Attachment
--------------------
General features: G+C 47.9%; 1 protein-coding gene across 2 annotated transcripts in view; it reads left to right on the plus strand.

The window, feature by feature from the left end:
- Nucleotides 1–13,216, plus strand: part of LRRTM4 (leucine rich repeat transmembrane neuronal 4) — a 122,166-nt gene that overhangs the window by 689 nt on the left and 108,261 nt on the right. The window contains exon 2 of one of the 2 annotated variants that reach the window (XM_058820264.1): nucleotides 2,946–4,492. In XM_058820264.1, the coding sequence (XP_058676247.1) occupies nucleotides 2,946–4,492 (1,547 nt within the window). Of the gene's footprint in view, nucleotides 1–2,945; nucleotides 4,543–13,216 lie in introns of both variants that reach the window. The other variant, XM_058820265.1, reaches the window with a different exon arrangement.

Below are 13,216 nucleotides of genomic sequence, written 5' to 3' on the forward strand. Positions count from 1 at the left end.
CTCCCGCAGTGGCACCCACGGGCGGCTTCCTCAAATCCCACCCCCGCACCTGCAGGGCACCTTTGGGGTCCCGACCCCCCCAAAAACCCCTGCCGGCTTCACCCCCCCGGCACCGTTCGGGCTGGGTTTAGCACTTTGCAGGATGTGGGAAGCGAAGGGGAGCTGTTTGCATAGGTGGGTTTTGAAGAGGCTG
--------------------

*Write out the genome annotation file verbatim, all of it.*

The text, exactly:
General features: G+C 47.9%; 1 protein-coding gene across 2 annotated transcripts in view; it reads left to right on the plus strand.

The window, feature by feature from the left end:
- Nucleotides 1–13,216, plus strand: part of LRRTM4 (leucine rich repeat transmembrane neuronal 4) — a 122,166-nt gene that overhangs the window by 689 nt on the left and 108,261 nt on the right. The window contains exon 2 of one of the 2 annotated variants that reach the window (XM_058820264.1): nucleotides 2,946–4,492. In XM_058820264.1, the coding sequence (XP_058676247.1) occupies nucleotides 2,946–4,492 (1,547 nt within the window). Of the gene's footprint in view, nucleotides 1–2,945; nucleotides 4,543–13,216 lie in introns of both variants that reach the window. The other variant, XM_058820265.1, reaches the window with a different exon arrangement.

Below are 13,216 nucleotides of genomic sequence, written 5' to 3' on the forward strand. Positions count from 1 at the left end.
CTCCCGCAGTGGCACCCACGGGCGGCTTCCTCAAATCCCACCCCCGCACCTGCAGGGCACCTTTGGGGTCCCGACCCCCCCAAAAACCCCTGCCGGCTTCACCCCCCCGGCACCGTTCGGGCTGGGTTTAGCACTTTGCAGGATGTGGGAAGCGAAGGGGAGCTGTTTGCATAGGTGGGTTTTGAAGAGGCTG